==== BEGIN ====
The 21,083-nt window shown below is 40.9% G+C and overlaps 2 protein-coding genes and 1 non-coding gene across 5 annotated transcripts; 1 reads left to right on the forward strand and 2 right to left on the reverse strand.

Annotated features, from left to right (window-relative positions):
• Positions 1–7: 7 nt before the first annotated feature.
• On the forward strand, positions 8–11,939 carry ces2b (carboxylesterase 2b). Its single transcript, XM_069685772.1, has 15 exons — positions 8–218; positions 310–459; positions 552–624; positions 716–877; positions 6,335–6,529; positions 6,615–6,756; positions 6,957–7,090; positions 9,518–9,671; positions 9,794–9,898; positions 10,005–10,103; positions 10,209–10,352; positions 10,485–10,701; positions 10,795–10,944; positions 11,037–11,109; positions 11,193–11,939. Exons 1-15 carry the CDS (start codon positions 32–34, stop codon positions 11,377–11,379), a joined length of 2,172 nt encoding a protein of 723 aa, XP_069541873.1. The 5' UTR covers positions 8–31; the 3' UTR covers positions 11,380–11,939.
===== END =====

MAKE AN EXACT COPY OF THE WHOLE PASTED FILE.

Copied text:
The 21,083-nt window shown below is 40.9% G+C and overlaps 2 protein-coding genes and 1 non-coding gene across 5 annotated transcripts; 1 reads left to right on the forward strand and 2 right to left on the reverse strand.

Annotated features, from left to right (window-relative positions):
• Positions 1–7: 7 nt before the first annotated feature.
• On the forward strand, positions 8–11,939 carry ces2b (carboxylesterase 2b). Its single transcript, XM_069685772.1, has 15 exons — positions 8–218; positions 310–459; positions 552–624; positions 716–877; positions 6,335–6,529; positions 6,615–6,756; positions 6,957–7,090; positions 9,518–9,671; positions 9,794–9,898; positions 10,005–10,103; positions 10,209–10,352; positions 10,485–10,701; positions 10,795–10,944; positions 11,037–11,109; positions 11,193–11,939. Exons 1-15 carry the CDS (start codon positions 32–34, stop codon positions 11,377–11,379), a joined length of 2,172 nt encoding a protein of 723 aa, XP_069541873.1. The 5' UTR covers positions 8–31; the 3' UTR covers positions 11,380–11,939.